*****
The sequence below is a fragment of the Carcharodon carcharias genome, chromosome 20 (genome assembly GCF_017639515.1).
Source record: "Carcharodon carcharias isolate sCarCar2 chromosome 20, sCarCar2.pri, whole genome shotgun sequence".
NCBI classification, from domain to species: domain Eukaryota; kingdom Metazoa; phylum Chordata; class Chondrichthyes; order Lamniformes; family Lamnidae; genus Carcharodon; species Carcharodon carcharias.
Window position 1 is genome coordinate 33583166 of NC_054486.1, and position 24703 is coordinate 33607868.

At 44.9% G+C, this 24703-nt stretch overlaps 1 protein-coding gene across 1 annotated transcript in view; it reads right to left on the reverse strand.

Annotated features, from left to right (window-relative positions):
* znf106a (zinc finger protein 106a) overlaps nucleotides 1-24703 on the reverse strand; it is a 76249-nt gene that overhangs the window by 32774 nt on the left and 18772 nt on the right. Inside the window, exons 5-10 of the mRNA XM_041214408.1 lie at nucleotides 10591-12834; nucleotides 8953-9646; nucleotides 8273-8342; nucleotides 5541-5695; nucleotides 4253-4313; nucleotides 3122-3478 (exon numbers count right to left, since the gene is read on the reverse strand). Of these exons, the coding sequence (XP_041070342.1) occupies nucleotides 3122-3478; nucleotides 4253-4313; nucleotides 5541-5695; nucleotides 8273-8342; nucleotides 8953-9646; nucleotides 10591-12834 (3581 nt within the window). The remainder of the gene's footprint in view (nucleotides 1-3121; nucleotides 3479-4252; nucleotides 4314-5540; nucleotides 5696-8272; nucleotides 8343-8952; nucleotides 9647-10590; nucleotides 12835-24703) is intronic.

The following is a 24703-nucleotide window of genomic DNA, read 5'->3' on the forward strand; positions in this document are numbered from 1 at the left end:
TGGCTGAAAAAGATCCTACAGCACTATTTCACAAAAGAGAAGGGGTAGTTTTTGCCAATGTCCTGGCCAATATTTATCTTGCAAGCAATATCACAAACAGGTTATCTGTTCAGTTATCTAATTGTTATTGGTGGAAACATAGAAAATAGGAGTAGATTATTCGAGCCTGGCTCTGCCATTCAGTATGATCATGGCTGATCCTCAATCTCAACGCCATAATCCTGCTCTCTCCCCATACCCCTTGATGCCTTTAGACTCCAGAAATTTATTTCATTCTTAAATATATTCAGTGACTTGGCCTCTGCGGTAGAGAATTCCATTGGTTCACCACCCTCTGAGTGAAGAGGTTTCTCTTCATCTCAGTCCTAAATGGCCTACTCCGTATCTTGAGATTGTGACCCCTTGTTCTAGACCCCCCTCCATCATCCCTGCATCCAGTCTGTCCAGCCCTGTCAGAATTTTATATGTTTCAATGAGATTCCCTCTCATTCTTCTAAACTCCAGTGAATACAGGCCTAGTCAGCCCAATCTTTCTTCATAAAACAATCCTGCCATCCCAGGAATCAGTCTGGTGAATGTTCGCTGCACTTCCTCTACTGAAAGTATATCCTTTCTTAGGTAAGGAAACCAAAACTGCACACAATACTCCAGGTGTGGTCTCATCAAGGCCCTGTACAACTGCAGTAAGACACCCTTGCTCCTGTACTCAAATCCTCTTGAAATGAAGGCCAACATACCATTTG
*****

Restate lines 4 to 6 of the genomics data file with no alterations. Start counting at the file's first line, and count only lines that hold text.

Window position 1 is genome coordinate 33583166 of NC_054486.1, and position 24703 is coordinate 33607868.

At 44.9% G+C, this 24703-nt stretch overlaps 1 protein-coding gene across 1 annotated transcript in view; it reads right to left on the reverse strand.

Annotated features, from left to right (window-relative positions):